6 thoughts on “11 a.m., 11/11/11

  1. emerge says:

    oh boy, those haiku made me cry. your blog is way too good at that! (um, it’s not that i cry a lot ever in real life.) I think that’s a great idea. make the kids really think about it.

    (btw – here’s the article we were talking about. it’s not long… and it’s a bit harsh, but that’s not too surprising given the topic. he basically says “just because you wear the poppy doesn’t mean you are in solidarity. you have no f***ing idea what it was like to be in the Great War, and you’re only wearing the poppy as a response to social pressure, in order to fit in.”) http://www.independent.co.uk/opinion/commentators/fisk/robert-fisk-do-those-who-flaunt-the-poppy-on-their-lapels-know-that-they-mock-the-war-dead-6257416.html

  2. CG says:

    Wow….when you read those, you realize that there is still so much hope for the world! Thanks for posting them, and thank those amazing students! Also, Big High Fives for your Kindergartners. I totally applaud teaching them early. I took M to rememberance service Guelph, and endured, despite the RUDE glances of people appalled I would take a 2 year old! Way to go Di!

    • diblog says:

      CG… I can’t believe you’re reading right now!! Thank you for your comments – hope you and the family are doing great!

  3. Mama says:

    There was talk in Ottawa MM about the difficulty for Quakers in Remembrance Day. (There was a White Poppy commemoration service on Parliament Hill on Friday, where ALL the casualties of war were remembered: the nurses, the ambulance drivers, the civilians, the children, the foe…). I am going to send the clerk your blog address to share with others.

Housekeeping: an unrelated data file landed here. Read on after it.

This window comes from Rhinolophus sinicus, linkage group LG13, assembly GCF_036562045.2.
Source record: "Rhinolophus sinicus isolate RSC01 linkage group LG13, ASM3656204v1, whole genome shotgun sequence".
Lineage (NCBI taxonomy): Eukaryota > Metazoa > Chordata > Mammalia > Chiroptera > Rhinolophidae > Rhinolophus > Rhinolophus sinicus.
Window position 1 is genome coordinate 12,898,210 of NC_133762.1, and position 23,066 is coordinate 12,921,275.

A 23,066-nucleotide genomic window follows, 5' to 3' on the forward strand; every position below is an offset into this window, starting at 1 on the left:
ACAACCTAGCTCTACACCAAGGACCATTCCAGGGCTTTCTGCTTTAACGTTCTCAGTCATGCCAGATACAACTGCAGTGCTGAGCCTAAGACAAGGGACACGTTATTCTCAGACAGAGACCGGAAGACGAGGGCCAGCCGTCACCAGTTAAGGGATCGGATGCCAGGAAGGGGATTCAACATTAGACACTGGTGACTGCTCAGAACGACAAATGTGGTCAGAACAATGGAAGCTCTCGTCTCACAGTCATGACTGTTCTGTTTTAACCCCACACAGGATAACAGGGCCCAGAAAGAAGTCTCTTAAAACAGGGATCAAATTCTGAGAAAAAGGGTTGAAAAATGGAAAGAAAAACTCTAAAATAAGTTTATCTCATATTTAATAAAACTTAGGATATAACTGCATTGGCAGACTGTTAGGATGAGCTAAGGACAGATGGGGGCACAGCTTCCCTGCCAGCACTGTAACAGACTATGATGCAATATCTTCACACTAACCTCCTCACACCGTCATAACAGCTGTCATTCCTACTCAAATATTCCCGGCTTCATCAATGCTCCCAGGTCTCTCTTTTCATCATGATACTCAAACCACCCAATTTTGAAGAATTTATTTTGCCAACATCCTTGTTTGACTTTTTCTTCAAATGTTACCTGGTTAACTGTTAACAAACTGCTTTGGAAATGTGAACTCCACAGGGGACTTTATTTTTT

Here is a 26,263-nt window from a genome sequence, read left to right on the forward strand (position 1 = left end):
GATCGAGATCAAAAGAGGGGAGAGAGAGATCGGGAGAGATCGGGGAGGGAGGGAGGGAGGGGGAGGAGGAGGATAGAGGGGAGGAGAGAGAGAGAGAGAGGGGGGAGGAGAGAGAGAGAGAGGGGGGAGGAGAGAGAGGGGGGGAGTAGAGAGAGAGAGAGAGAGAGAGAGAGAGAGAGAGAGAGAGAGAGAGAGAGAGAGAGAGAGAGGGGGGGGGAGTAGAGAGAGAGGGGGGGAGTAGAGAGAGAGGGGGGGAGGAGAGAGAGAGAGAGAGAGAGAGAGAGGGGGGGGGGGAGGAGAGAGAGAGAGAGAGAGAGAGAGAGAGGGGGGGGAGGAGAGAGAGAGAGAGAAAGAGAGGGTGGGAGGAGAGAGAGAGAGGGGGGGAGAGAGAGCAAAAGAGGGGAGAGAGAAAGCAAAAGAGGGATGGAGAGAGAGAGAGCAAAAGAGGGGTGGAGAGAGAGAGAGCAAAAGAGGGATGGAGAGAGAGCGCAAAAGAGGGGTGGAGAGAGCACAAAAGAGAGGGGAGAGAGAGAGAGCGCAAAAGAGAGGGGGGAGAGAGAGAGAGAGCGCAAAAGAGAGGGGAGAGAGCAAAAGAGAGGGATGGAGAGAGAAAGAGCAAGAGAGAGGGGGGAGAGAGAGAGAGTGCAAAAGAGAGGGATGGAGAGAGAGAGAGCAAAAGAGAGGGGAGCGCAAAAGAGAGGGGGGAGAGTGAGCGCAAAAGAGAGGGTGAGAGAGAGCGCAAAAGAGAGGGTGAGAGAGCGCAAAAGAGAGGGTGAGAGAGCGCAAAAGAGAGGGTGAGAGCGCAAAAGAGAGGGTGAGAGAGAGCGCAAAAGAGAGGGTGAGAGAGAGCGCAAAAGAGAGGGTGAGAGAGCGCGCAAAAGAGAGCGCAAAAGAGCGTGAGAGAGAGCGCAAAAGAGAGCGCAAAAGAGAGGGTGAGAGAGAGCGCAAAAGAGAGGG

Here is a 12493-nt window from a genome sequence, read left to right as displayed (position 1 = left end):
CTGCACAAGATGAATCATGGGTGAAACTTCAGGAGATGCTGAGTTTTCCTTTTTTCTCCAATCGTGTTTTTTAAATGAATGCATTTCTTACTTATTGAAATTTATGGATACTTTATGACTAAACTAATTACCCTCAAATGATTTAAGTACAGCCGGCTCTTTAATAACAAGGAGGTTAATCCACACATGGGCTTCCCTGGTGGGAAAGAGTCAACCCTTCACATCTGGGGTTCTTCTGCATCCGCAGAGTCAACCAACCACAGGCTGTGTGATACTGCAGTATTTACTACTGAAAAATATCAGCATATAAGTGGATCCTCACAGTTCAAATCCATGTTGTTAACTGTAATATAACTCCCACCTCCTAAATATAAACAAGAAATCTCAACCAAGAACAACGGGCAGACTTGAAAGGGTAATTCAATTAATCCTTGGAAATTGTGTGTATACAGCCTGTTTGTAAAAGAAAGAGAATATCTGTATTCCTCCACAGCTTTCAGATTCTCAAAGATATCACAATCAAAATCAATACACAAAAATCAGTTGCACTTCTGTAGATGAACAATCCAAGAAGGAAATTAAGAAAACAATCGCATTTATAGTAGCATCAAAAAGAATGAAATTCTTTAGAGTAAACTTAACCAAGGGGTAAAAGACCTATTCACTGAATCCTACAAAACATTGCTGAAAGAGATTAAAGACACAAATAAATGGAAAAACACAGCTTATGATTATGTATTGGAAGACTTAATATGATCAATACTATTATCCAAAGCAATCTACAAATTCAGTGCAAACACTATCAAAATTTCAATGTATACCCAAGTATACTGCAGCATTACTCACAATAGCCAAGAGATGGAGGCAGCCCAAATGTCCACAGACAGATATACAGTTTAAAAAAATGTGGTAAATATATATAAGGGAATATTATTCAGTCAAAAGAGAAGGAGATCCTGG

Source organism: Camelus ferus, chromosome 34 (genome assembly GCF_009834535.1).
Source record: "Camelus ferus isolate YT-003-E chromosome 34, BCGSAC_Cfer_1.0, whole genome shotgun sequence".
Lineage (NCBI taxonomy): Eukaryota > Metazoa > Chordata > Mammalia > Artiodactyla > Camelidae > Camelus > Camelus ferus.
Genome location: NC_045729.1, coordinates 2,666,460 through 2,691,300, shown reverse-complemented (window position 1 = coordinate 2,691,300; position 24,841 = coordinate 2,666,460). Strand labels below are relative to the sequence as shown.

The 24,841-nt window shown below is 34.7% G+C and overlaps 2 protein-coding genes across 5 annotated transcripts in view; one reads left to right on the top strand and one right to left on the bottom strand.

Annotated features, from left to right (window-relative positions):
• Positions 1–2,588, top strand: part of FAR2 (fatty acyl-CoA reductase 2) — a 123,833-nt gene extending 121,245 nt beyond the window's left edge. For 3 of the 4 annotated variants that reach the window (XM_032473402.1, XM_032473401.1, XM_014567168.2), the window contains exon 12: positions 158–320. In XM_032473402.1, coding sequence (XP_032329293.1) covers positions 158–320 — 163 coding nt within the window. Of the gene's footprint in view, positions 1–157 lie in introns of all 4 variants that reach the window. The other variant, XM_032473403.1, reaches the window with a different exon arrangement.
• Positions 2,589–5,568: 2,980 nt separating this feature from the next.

I was on the train headed for Toronto at 11 a.m. Friday. The doors had opened in Clarkson and people were moving along the platform to and from the train, when a voice came over the speakers: “Ladies and gentlemen, it is 11 a.m. Would you please take a moment of silence to remember those who have died for their countries in war.” or words to that effect. And that effect was that everybody instantly stood still and that full minute of silence was observed – whether the silent people really cared or not. I found it strangely moving, as though it stood as much for respecting each other as for remembering the dead.

    • diblog says:

      I hope the White Poppy is being well-received. That’s the part I feel is most important: the idea that it’s NOT OKAY to do this war thing.
      I like the idea of people standing silently, all together – there are not that many moments that can inspire silence in large groups of strangers. I’m in favour of that respect for the moment – wherever it comes from.

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